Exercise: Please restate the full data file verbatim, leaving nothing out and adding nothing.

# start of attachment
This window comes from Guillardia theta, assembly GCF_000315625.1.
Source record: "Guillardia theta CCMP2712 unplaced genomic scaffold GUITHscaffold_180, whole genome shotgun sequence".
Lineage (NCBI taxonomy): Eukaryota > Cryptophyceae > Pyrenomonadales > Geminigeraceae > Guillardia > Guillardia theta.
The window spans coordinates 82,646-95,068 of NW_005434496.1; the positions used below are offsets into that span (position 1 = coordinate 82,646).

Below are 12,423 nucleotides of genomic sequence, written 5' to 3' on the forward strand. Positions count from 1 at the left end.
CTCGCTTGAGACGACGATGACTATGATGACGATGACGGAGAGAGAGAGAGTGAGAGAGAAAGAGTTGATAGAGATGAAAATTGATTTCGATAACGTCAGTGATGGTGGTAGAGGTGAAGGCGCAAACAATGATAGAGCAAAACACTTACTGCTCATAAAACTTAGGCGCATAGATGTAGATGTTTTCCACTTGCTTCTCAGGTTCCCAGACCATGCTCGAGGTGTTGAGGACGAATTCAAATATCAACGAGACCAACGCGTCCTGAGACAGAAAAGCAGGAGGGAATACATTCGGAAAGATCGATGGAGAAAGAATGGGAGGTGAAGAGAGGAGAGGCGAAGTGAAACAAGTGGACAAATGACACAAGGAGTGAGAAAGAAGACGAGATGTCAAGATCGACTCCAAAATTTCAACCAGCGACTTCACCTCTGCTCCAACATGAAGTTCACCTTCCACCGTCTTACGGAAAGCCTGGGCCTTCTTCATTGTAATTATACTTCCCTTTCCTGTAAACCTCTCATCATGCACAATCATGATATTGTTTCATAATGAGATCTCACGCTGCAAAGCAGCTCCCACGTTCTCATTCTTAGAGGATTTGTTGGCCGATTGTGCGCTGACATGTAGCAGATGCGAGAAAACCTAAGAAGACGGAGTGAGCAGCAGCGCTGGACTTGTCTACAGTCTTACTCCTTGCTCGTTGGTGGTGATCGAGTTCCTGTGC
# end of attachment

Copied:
This window comes from Guillardia theta, assembly GCF_000315625.1.
Source record: "Guillardia theta CCMP2712 unplaced genomic scaffold GUITHscaffold_180, whole genome shotgun sequence".
Lineage (NCBI taxonomy): Eukaryota > Cryptophyceae > Pyrenomonadales > Geminigeraceae > Guillardia > Guillardia theta.
The window spans coordinates 82,646-95,068 of NW_005434496.1; the positions used below are offsets into that span (position 1 = coordinate 82,646).

Below are 12,423 nucleotides of genomic sequence, written 5' to 3' on the forward strand. Positions count from 1 at the left end.
CTCGCTTGAGACGACGATGACTATGATGACGATGACGGAGAGAGAGAGAGTGAGAGAGAAAGAGTTGATAGAGATGAAAATTGATTTCGATAACGTCAGTGATGGTGGTAGAGGTGAAGGCGCAAACAATGATAGAGCAAAACACTTACTGCTCATAAAACTTAGGCGCATAGATGTAGATGTTTTCCACTTGCTTCTCAGGTTCCCAGACCATGCTCGAGGTGTTGAGGACGAATTCAAATATCAACGAGACCAACGCGTCCTGAGACAGAAAAGCAGGAGGGAATACATTCGGAAAGATCGATGGAGAAAGAATGGGAGGTGAAGAGAGGAGAGGCGAAGTGAAACAAGTGGACAAATGACACAAGGAGTGAGAAAGAAGACGAGATGTCAAGATCGACTCCAAAATTTCAACCAGCGACTTCACCTCTGCTCCAACATGAAGTTCACCTTCCACCGTCTTACGGAAAGCCTGGGCCTTCTTCATTGTAATTATACTTCCCTTTCCTGTAAACCTCTCATCATGCACAATCATGATATTGTTTCATAATGAGATCTCACGCTGCAAAGCAGCTCCCACGTTCTCATTCTTAGAGGATTTGTTGGCCGATTGTGCGCTGACATGTAGCAGATGCGAGAAAACCTAAGAAGACGGAGTGAGCAGCAGCGCTGGACTTGTCTACAGTCTTACTCCTTGCTCGTTGGTGGTGATCGAGTTCCTGTGC